As ChatGPT has demonstrated, AI tools are changing the way companies, large and small, are thinking about the future. In just a few short months, everyone is trying to figure out how to capitalize on generative artificial intelligence (AI) models like Chat GPT. So how will generative AI change business?
While there have been significant AI initiatives for more than a decade, many were focused on deep learning through unstructured data sets. Not exactly user-friendly to regular people. The release late last year of ChatGPT from OpenAI changed all of that. It was simple to use, easy to see the results, and demonstrated to many people how AI could handle tasks reserved for humans. Over a million people used the product in the first five days after its release.
According to a recent article from McKinsey, “computers can now arguably exhibit creativity. They can produce original content in response to queries, drawing from data they’ve ingested and interactions with users. They can develop blogs, sketch package designs, write computer code, or even theorize on the reason for a production error.”
Suppose you categorize economic activity into McKinsey’s three areas in the early 2000s: production, transactions, and interactions. It’s easy to see that interactions have been the least impacted by technology until now. Generative AI has shown the ability to imitate human behavior, though it will still need human input and support. It will be most effective when used with humans, allowing them to work more efficiently and effectively.
We’re just scratching the surface with this technology, but adoption is happening quickly. As the article notes:
- Marketing and sales—crafting personalized marketing, social media, and technical sales content (including text, images, and video); creating assistants aligned to specific businesses, such as retail
- Operations—generating task lists for efficient execution of a given activity
- IT/engineering—writing, documenting, and reviewing code
- Risk and legal—answering complex questions, pulling from vast amounts of legal documentation, and drafting and reviewing annual reports
- R&D—accelerating drug discovery through a better understanding of diseases and discovery of chemical structures
Generative AI is exciting, but businesses must approach it with thoughtful caution. It is still in its infancy, and there will be bugs and learnings that we haven’t seen yet, not to mention the ethical issues that will surface. It’s important to remember that humans develop generative AI and create the content it uses to generate its output. This is to say that, just like humans, it can be wrong. The article calls these hallucinations “meaning it confidently generates entirely inaccurate information in response to a user question and has no built-in mechanism to signal this to the user or challenge the result.”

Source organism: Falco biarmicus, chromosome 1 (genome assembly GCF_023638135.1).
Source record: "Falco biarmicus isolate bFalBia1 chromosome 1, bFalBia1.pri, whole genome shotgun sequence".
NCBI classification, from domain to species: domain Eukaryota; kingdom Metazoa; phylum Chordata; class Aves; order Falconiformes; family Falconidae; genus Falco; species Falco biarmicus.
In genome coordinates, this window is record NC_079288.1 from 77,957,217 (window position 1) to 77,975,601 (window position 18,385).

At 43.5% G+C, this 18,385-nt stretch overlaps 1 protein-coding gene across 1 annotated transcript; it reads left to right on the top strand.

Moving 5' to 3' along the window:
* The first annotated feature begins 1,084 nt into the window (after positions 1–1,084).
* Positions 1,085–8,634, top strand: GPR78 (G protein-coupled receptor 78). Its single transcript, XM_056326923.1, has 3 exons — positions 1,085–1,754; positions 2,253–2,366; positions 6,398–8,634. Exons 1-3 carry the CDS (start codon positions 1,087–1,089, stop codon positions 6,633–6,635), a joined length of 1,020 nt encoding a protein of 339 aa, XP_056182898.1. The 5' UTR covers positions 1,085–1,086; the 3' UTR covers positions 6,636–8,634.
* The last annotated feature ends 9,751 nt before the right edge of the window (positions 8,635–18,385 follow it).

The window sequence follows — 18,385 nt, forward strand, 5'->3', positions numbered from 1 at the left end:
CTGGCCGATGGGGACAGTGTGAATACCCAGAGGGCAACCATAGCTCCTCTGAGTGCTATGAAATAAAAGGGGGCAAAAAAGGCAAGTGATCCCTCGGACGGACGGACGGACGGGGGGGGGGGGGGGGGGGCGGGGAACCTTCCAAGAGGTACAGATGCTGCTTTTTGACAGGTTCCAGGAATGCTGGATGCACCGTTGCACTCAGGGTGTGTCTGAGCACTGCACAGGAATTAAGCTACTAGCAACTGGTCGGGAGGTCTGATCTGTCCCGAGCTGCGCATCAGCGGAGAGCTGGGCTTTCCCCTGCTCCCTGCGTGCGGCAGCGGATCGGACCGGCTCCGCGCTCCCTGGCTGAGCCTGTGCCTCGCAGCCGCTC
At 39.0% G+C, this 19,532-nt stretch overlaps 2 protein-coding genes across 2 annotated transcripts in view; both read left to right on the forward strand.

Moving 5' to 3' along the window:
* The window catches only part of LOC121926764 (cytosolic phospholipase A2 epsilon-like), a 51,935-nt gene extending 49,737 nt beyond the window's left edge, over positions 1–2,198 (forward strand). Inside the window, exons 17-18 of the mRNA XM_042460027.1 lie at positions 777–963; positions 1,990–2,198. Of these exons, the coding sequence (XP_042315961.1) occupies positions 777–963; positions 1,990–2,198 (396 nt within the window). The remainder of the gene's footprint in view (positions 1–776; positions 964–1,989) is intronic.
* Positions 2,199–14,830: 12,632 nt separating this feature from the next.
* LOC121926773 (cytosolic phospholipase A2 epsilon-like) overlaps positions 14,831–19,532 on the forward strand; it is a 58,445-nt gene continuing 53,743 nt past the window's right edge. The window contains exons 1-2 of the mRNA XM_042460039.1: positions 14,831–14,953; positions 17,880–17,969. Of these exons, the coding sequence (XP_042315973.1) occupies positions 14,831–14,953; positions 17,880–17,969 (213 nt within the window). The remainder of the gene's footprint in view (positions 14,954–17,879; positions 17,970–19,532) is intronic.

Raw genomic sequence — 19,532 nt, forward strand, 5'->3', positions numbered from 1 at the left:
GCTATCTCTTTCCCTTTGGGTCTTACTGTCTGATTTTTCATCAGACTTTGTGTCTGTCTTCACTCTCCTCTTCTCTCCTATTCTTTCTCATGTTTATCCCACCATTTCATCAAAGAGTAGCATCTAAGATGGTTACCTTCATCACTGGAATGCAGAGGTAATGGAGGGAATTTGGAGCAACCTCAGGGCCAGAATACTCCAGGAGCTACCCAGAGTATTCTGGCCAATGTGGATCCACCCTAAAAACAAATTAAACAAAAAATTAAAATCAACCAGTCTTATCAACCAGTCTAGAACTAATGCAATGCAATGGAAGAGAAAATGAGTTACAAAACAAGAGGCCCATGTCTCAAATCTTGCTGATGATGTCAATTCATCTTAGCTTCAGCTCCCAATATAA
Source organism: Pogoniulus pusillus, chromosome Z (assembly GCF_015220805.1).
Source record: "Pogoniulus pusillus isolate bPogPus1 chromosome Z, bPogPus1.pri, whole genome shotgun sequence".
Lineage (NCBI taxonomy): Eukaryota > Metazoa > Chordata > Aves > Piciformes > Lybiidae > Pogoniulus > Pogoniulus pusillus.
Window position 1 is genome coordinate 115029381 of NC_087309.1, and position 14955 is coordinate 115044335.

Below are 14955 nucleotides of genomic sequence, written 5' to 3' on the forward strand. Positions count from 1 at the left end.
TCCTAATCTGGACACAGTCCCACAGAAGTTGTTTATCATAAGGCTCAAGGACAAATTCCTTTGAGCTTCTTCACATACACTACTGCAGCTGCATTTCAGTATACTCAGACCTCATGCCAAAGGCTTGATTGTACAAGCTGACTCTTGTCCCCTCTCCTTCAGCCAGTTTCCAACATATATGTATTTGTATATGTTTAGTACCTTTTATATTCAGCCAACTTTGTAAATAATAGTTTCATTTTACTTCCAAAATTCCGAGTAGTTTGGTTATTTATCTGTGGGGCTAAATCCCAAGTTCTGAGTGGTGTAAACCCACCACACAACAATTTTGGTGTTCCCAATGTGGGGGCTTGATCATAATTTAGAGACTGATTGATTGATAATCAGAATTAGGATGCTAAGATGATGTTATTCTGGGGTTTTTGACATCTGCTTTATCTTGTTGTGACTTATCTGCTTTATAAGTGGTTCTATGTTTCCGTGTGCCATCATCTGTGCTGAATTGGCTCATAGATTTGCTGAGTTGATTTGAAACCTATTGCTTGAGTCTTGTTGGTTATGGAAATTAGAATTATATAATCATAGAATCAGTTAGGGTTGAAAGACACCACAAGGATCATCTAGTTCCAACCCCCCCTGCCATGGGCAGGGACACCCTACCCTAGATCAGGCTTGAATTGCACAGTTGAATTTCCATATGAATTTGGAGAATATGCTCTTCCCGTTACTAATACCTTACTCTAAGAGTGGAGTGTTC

As businesses think about how to use generative AI, it’s essential to realize that company culture will not be reflected in the technology. One day companies may be able to “teach” it their values, but today, it is most likely out of reach.
Those who want to adopt generative AI should consider where it will be most beneficial to their business, when and where they can implement it, and how they’ll keep an eye on the constant iterations of the technology. The article suggests assembling a cross-functional team including legal, data scientists, and business leaders, and questions that should be addressed:
- Where might the technology aid or disrupt our industry and our business’s value chain?
- What are our policies and posture? For example, are we watchfully waiting to see how the technology evolves, investing in pilots, or looking to build a new business? Should the posture vary across areas of the company?
- Given the limitations of the models, what are our criteria for selecting use cases to target?
- How do we pursue building an effective ecosystem of partners, communities, and platforms?
- What legal and community standards should these models adhere to so we can maintain trust with our stakeholders?
Generative AI will undoubtedly change businesses, but the innovations it will drive remain to be seen.
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